Once you get caught up in the lifestyle of having chickens, it’s easy to find yourself spending more money on them—and the coop—than you initially thought. For many people, chicken keeping is a hobby, but for others, specifically me and my wife, the birds are also pets with benefits.
We’ve spent so much time and money on our coop that we won’t break even on eggs in our lifetimes, but that was never our goal. However, for folks who don’t want to put their discretionary funds toward their chickens, building and maintaining a highly functional and attractive coop can still be very affordable.
1. Shipping Pallets
The lumber for a coop doesn’t need to be expensive if there’s a decent roof to shed rain and a foundation of rot-resistant posts to raise the coop off the ground. Pallets certainly fit this bill, as they are a never-ending source of free lumber.
The modern pallet was invented in conjunction with the forklift in the 1920s to reduce the labor costs of shipping products. Most pallets are made of pine planks that are stiff enough to hold up to a ton but soft enough for a coop builder to easily drive a nail. As a stonemason, I get plenty of heavy-duty pallets made of oak that can hold more than 3,000 pounds. They’re a little tougher to drive a nail through, but screws or a rented nail gun will do the job. Oak also looks better and stands up to moisture better than pine.
It will take 10 to 12 pine pallets to make a 4-by-6-by-6-foot coop (big enough for about 12 chickens). Ask a local heating/ventilation/air-conditioning company if they have any they want to offload—every furnace and central air conditioner they get comes on a pallet that they throw away. Call around, and you may find a company that will even drop the pallets at your place for free because they’d rather not pay a dumping fee. If you want oak pallets, call around to some local stonemasons.
The common way to take apart a pallet requires a lot of elbow grease. Pull the planks apart with a pry bar, and then back out each and every nail with a hammer. Depending on your strength, it might take a good hour for each pallet. Dismembering a dozen pallets for your coop could take a day and a half. It’s a pretty good cross-fit workout, but there’s a time-saving option, too.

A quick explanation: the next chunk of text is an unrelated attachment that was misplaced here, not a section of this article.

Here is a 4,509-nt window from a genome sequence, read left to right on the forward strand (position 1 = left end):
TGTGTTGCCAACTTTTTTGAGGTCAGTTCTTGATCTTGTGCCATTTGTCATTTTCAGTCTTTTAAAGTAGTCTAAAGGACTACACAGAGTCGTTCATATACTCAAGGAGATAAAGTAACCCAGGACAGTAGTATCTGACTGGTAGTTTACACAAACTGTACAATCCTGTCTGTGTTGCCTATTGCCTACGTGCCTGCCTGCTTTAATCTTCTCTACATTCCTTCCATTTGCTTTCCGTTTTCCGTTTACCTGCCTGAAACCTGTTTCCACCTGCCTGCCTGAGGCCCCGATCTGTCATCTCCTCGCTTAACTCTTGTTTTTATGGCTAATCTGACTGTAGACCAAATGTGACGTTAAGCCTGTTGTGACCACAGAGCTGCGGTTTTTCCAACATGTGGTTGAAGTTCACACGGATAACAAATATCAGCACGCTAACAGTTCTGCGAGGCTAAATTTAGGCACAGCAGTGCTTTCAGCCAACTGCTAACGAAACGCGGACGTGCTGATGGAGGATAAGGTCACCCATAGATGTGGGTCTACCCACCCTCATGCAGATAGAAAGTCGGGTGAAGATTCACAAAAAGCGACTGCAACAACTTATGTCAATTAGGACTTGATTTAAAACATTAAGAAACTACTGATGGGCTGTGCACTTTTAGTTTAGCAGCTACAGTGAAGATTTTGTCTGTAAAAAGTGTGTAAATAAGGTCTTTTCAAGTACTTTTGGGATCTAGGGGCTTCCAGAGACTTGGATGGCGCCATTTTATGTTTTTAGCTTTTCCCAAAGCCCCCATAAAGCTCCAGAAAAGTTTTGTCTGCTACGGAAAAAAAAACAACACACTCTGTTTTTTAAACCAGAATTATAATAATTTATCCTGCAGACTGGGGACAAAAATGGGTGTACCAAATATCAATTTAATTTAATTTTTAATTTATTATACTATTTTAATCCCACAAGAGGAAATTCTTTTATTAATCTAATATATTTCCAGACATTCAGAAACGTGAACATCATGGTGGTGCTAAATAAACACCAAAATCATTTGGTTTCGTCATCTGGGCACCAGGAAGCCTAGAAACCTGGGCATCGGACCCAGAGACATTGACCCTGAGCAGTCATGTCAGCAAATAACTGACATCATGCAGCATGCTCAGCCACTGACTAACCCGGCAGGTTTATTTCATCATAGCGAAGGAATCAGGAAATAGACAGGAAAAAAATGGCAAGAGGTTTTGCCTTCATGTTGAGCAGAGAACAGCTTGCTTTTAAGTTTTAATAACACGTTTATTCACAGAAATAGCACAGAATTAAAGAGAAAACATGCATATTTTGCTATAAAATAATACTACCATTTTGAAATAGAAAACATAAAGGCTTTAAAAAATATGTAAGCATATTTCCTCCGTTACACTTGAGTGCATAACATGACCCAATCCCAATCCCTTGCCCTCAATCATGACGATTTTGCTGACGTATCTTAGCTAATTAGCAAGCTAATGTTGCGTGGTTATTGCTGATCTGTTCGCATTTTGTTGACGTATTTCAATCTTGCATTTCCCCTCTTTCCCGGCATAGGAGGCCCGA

If you own or can borrow or rent a reciprocating saw (also called a saber saw, Sawzall or, as some carpenters refer to them, “the wrong tool for every job”), you could dismember a pallet in 10 to 15 minutes and have enough free lumber for a coop in about two hours. To cut through the nails faster, gently rock the saw up and down a bit while keeping its foot snug against the wood. Before each cut, check the teeth of the blade. If they’re worn down, switch out the blade for a new one. A dozen pallets may use up to two or three blades. When finished, stack the lumber where it won’t get wet. Put bricks under the stack to keep the lumber off the ground, and cover with a tarp to keep rain off until it’s time to build the coop.
Nest boxes occasionally need sweeping out when a hen mistakes her box for a toilet stall or when the herbs we put in as bedding need some freshening up. We took the rattiest whisk broom we had in our house and dedicated it to that task. I found an old tea-cup hook in the utility drawer of our kitchen and screwed it into a crack in a cedar corner post of the coop very close to the nest box. You could also use a drill bit that’s the same width as the shaft—not the threads—of the hook so you could screw it in by hand. Because it’s under the eaves of the coop’s roof, it rarely gets wet, but it hasn’t gotten any less ratty looking either.
3. Chef’s Knife
Sometimes, we have excess vegetables and fruits that we feed the hens. Because it’ll be easier for the chickens if I chop a cucumber or melon in half, I keep a chef’s knife, which I bought at a yard sale for a quarter, stuck blade-down into the soil just inside the pen gate. Yes, it’s ratty, too, but it cuts quick. (During springtime, the knife is redeployed to the asparagus bed, where it stands at attention, so I can cut fresh spears anytime I’m in the garden without making a trip to the garage or kitchen first.)
We keep a thick layer of wood-chip mulch in our chicken pen. The mulch attracts worms and insects for the hens to eat, keeps the pen from being a muddy mess, and helps poop decompose faster and with much less odor.
As the hens scratch through the aforementioned mulch, it piles up in drifts that can infrequently interfere with access to the feeder and waterer. I normally only notice this when I’m topping off the feeder. Because I don’t want to go back into the garage to scare up a gravel rake, I keep an old gravel rake handy. Near the top of the handle, I drilled a hole big enough to fit over a nail that I drove into a corner post of the coop. The rake is handy for drift dispersal and, because it’s under the roof eave, it stays dry.
Get more coop help from HobbyFarms.com:
- 15 Accessories for Your Chicken Coop
- 7 Design Details to Build Into Your Coop
- 6 Coop Winterizing Chores
- Convert a Horse Stall Into a Chicken Coop
- 6 Pests That Can Wreak Havoc on Your Coop